To view this page ensure that Adobe Flash Player version 11.1.0 or greater is installed.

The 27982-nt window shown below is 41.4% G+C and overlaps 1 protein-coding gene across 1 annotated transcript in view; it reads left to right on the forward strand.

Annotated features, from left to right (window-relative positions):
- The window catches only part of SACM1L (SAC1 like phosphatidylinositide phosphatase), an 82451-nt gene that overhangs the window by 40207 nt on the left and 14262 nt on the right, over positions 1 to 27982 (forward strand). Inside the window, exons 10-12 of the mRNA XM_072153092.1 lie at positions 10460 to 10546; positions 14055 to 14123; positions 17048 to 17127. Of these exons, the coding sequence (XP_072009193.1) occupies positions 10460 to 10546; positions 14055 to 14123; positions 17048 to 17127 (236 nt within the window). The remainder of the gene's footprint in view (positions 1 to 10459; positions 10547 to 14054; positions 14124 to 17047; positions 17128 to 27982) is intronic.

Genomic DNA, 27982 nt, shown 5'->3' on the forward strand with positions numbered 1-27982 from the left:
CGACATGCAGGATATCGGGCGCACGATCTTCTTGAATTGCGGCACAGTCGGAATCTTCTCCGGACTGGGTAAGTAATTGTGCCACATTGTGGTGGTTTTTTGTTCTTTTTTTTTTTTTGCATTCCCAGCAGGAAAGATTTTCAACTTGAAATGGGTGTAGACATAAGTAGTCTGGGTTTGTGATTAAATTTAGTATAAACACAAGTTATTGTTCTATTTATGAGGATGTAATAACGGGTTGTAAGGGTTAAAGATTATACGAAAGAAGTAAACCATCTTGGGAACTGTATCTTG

DOUBLE TAP TO ZOOM WITH PHONE OR TABLET INTRODUCTION 3 WHY I WROTE THIS BOOK My interest in this topic comes from several perspectives in my career as a teacher, union activist, administrator, teacher educator, organization develop- ment consultant, and coach. Over the years, I have had many professional con- versations about teacher skills with other educators, leaders, and researchers. Too often I hear that while supporting teachers is a good thing, evaluating them is too punitive. Teachers will simply “do what is right,” once they understand what needs to be done. I agree that teachers will try to do what’s right. I am also aware that the lack of a good system for teacher evaluation has created prob- lems in K–12 education. For example, ineffective teachers who did not receive proper evaluations and support prevented children from learning even close to what they were capable of learning (Sanders and Rivers 1996). I don’t want to replicate this condition in early childhood education. Addressing best practices in teacher evaluation and support is crucial in our efforts to improve education quality for children. Evaluation cannot be a forbidden word or a scary practice. In the child care field, turnover rate is very high, comparable to that of fast- food restaurants. In elementary education, one-third of new teachers leave the profession within the first three years. At the same time, new people are attracted to the field every day, people with varying levels of skill and experience who need support to make their way in the profession. Fears of teacher evaluation and high attrition rates are symptoms of larger problems in early childhood education: inadequate systems of evaluation and support. These are problems I hope to help solve in this book. As a leader in education, you will find that you already have many of the skills and tools you need to effectively evaluate and support teachers. This is especially true if you have been a classroom teacher yourself. You already know how to assess and support children. The process will be similar when assessing and supporting the adults you serve. WHO THIS BOOK IS FOR Throughout the book, I use the term education leader to refer to any individual who has a role in evaluating and supporting teachers. Education leaders include child care center directors, program managers, and school principals, who serve as both supervisors and leaders. These leaders have the responsibility of hiring and firing teachers and, therefore, of evaluating and supporting them too. Edu cation leaders also include peer teachers with leadership, but no supervisory, COPYRIGHTED MATERIAL